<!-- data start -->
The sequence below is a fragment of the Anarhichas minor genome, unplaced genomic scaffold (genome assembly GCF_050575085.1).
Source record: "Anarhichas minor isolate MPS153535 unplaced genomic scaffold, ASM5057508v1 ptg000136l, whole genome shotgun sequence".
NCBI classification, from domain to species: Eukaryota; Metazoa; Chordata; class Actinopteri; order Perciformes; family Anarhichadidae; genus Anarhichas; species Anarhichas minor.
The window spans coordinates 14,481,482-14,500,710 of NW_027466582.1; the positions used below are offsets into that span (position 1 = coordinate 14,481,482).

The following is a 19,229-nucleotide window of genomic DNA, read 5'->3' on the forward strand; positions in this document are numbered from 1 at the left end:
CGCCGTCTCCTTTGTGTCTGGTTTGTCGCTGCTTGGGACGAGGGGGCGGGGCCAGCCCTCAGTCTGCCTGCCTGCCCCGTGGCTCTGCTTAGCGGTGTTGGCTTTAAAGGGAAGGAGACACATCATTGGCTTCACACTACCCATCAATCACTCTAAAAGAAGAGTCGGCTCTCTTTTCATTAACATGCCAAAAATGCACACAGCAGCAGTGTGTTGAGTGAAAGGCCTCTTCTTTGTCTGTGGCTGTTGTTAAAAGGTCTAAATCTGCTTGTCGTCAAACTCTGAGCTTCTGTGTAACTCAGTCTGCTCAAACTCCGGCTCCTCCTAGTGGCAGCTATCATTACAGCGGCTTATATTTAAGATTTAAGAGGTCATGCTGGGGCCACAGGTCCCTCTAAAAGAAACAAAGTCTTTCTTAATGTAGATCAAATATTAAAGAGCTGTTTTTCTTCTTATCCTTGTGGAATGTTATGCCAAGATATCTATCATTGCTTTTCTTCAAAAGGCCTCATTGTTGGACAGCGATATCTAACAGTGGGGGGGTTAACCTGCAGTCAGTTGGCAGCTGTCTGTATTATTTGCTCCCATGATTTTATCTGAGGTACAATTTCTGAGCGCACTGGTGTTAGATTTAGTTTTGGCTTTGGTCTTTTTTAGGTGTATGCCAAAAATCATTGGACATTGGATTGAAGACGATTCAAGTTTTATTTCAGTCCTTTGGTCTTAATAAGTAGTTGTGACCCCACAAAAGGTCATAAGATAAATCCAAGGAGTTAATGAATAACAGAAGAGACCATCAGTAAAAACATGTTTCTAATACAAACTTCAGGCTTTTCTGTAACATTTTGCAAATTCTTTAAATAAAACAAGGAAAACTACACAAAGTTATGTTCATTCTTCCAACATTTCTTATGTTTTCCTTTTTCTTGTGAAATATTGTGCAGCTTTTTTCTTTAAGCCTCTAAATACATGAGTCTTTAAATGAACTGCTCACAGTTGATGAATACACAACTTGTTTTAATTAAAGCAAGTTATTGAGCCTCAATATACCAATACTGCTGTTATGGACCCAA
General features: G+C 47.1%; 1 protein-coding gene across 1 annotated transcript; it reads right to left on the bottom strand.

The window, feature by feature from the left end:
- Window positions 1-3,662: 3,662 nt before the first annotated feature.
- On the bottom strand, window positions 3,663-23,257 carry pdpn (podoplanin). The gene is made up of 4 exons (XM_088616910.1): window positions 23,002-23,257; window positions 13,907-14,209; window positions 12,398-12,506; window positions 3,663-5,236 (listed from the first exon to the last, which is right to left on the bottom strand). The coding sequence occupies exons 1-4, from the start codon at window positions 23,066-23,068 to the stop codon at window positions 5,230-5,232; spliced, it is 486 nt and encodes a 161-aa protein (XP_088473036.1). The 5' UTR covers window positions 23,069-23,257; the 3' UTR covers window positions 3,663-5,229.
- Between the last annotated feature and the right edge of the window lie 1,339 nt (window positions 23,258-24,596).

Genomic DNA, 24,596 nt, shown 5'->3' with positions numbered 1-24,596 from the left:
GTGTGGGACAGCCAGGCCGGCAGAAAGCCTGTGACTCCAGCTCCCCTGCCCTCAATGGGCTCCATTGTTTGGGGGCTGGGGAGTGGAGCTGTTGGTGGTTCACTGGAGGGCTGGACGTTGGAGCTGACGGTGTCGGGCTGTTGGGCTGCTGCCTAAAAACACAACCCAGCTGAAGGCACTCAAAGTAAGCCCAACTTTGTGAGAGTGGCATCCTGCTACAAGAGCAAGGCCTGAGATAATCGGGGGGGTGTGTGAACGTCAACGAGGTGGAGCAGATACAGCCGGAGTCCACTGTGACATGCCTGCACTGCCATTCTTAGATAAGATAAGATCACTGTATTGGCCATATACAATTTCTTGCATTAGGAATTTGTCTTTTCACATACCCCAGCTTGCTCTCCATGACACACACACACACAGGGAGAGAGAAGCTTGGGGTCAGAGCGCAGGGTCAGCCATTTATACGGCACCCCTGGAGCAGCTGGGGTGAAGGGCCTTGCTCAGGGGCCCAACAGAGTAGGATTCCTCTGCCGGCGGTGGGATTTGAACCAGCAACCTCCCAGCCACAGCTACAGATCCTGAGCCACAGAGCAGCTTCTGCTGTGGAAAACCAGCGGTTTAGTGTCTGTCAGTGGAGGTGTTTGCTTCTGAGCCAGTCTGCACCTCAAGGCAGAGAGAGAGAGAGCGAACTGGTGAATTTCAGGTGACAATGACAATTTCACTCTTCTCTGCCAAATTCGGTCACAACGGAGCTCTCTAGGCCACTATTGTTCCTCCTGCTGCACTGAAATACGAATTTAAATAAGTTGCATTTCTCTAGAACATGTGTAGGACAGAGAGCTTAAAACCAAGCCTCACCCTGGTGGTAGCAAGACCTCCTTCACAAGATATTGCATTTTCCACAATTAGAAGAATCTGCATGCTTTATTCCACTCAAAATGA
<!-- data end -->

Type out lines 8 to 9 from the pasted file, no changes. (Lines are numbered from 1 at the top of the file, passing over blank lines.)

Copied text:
The window, feature by feature from the left end:
- Window positions 1-3,662: 3,662 nt before the first annotated feature.